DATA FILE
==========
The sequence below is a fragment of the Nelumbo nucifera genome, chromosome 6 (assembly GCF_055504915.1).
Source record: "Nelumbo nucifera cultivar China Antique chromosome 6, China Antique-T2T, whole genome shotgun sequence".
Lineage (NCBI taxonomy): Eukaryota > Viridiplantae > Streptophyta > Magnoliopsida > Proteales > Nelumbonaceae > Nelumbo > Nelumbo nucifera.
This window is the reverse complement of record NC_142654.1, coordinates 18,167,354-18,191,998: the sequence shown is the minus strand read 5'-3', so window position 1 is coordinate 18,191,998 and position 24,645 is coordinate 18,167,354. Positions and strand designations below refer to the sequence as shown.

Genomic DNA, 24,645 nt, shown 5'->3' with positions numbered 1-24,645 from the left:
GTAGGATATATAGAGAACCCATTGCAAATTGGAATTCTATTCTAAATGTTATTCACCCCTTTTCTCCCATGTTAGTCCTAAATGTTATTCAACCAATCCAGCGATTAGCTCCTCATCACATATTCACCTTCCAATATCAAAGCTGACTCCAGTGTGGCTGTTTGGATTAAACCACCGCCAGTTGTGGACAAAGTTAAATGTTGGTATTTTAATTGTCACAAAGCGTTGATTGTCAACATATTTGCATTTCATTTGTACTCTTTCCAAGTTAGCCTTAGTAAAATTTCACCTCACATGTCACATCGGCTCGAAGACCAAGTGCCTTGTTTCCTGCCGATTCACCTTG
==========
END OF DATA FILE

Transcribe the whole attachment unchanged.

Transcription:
The sequence below is a fragment of the Nelumbo nucifera genome, chromosome 6 (assembly GCF_055504915.1).
Source record: "Nelumbo nucifera cultivar China Antique chromosome 6, China Antique-T2T, whole genome shotgun sequence".
Lineage (NCBI taxonomy): Eukaryota > Viridiplantae > Streptophyta > Magnoliopsida > Proteales > Nelumbonaceae > Nelumbo > Nelumbo nucifera.
This window is the reverse complement of record NC_142654.1, coordinates 18,167,354-18,191,998: the sequence shown is the minus strand read 5'-3', so window position 1 is coordinate 18,191,998 and position 24,645 is coordinate 18,167,354. Positions and strand designations below refer to the sequence as shown.

Genomic DNA, 24,645 nt, shown 5'->3' with positions numbered 1-24,645 from the left:
GTAGGATATATAGAGAACCCATTGCAAATTGGAATTCTATTCTAAATGTTATTCACCCCTTTTCTCCCATGTTAGTCCTAAATGTTATTCAACCAATCCAGCGATTAGCTCCTCATCACATATTCACCTTCCAATATCAAAGCTGACTCCAGTGTGGCTGTTTGGATTAAACCACCGCCAGTTGTGGACAAAGTTAAATGTTGGTATTTTAATTGTCACAAAGCGTTGATTGTCAACATATTTGCATTTCATTTGTACTCTTTCCAAGTTAGCCTTAGTAAAATTTCACCTCACATGTCACATCGGCTCGAAGACCAAGTGCCTTGTTTCCTGCCGATTCACCTTG